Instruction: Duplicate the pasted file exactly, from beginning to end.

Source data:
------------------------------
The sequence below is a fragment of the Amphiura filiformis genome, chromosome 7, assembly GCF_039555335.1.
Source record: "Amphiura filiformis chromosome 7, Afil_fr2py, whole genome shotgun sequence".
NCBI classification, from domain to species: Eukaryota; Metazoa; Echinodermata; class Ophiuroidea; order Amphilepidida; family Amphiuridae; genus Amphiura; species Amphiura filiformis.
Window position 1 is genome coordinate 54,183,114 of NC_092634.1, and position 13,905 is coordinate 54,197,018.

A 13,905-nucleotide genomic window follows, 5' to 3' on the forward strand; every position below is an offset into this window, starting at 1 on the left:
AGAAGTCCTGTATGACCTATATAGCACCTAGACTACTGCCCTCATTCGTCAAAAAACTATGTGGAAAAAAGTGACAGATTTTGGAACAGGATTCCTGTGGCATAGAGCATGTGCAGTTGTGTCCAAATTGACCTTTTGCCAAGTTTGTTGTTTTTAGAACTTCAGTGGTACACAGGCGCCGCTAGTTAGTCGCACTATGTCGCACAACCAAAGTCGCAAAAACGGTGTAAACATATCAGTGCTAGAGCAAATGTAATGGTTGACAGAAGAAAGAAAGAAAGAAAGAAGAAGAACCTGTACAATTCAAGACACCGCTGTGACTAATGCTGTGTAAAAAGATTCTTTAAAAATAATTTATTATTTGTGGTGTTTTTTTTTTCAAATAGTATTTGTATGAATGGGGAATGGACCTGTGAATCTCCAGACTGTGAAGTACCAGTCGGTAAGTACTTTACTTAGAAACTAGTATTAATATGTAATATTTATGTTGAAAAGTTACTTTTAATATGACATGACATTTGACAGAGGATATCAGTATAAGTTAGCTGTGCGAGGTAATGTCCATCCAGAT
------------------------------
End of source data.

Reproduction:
The sequence below is a fragment of the Amphiura filiformis genome, chromosome 7, assembly GCF_039555335.1.
Source record: "Amphiura filiformis chromosome 7, Afil_fr2py, whole genome shotgun sequence".
NCBI classification, from domain to species: Eukaryota; Metazoa; Echinodermata; class Ophiuroidea; order Amphilepidida; family Amphiuridae; genus Amphiura; species Amphiura filiformis.
Window position 1 is genome coordinate 54,183,114 of NC_092634.1, and position 13,905 is coordinate 54,197,018.

A 13,905-nucleotide genomic window follows, 5' to 3' on the forward strand; every position below is an offset into this window, starting at 1 on the left:
AGAAGTCCTGTATGACCTATATAGCACCTAGACTACTGCCCTCATTCGTCAAAAAACTATGTGGAAAAAAGTGACAGATTTTGGAACAGGATTCCTGTGGCATAGAGCATGTGCAGTTGTGTCCAAATTGACCTTTTGCCAAGTTTGTTGTTTTTAGAACTTCAGTGGTACACAGGCGCCGCTAGTTAGTCGCACTATGTCGCACAACCAAAGTCGCAAAAACGGTGTAAACATATCAGTGCTAGAGCAAATGTAATGGTTGACAGAAGAAAGAAAGAAAGAAAGAAGAAGAACCTGTACAATTCAAGACACCGCTGTGACTAATGCTGTGTAAAAAGATTCTTTAAAAATAATTTATTATTTGTGGTGTTTTTTTTTTCAAATAGTATTTGTATGAATGGGGAATGGACCTGTGAATCTCCAGACTGTGAAGTACCAGTCGGTAAGTACTTTACTTAGAAACTAGTATTAATATGTAATATTTATGTTGAAAAGTTACTTTTAATATGACATGACATTTGACAGAGGATATCAGTATAAGTTAGCTGTGCGAGGTAATGTCCATCCAGAT